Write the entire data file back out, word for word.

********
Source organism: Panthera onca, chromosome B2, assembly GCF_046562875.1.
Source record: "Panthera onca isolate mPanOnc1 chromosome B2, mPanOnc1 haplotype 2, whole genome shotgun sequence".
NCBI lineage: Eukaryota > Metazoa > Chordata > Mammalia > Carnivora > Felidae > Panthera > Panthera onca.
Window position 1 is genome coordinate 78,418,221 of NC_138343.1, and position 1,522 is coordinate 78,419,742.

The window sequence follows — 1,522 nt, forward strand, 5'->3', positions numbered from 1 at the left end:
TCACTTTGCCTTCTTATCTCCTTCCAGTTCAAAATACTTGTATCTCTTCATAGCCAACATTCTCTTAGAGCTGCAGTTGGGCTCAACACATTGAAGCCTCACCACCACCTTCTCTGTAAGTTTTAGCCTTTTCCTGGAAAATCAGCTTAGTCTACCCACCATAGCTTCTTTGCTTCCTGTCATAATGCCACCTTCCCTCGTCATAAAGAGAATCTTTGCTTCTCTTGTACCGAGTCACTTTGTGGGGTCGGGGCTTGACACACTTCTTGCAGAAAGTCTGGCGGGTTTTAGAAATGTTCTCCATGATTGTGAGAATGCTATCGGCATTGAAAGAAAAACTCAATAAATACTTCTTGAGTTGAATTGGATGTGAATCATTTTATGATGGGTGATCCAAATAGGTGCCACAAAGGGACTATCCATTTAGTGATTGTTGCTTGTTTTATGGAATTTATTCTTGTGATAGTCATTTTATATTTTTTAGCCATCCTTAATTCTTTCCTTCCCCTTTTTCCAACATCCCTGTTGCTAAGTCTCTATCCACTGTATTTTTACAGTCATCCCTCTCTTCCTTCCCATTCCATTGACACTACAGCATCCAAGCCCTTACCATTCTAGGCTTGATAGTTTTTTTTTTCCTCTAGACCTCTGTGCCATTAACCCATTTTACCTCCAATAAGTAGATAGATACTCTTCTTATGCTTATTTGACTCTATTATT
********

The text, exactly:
Source organism: Panthera onca, chromosome B2, assembly GCF_046562875.1.
Source record: "Panthera onca isolate mPanOnc1 chromosome B2, mPanOnc1 haplotype 2, whole genome shotgun sequence".
NCBI lineage: Eukaryota > Metazoa > Chordata > Mammalia > Carnivora > Felidae > Panthera > Panthera onca.
Window position 1 is genome coordinate 78,418,221 of NC_138343.1, and position 1,522 is coordinate 78,419,742.

The window sequence follows — 1,522 nt, forward strand, 5'->3', positions numbered from 1 at the left end:
TCACTTTGCCTTCTTATCTCCTTCCAGTTCAAAATACTTGTATCTCTTCATAGCCAACATTCTCTTAGAGCTGCAGTTGGGCTCAACACATTGAAGCCTCACCACCACCTTCTCTGTAAGTTTTAGCCTTTTCCTGGAAAATCAGCTTAGTCTACCCACCATAGCTTCTTTGCTTCCTGTCATAATGCCACCTTCCCTCGTCATAAAGAGAATCTTTGCTTCTCTTGTACCGAGTCACTTTGTGGGGTCGGGGCTTGACACACTTCTTGCAGAAAGTCTGGCGGGTTTTAGAAATGTTCTCCATGATTGTGAGAATGCTATCGGCATTGAAAGAAAAACTCAATAAATACTTCTTGAGTTGAATTGGATGTGAATCATTTTATGATGGGTGATCCAAATAGGTGCCACAAAGGGACTATCCATTTAGTGATTGTTGCTTGTTTTATGGAATTTATTCTTGTGATAGTCATTTTATATTTTTTAGCCATCCTTAATTCTTTCCTTCCCCTTTTTCCAACATCCCTGTTGCTAAGTCTCTATCCACTGTATTTTTACAGTCATCCCTCTCTTCCTTCCCATTCCATTGACACTACAGCATCCAAGCCCTTACCATTCTAGGCTTGATAGTTTTTTTTTTCCTCTAGACCTCTGTGCCATTAACCCATTTTACCTCCAATAAGTAGATAGATACTCTTCTTATGCTTATTTGACTCTATTATT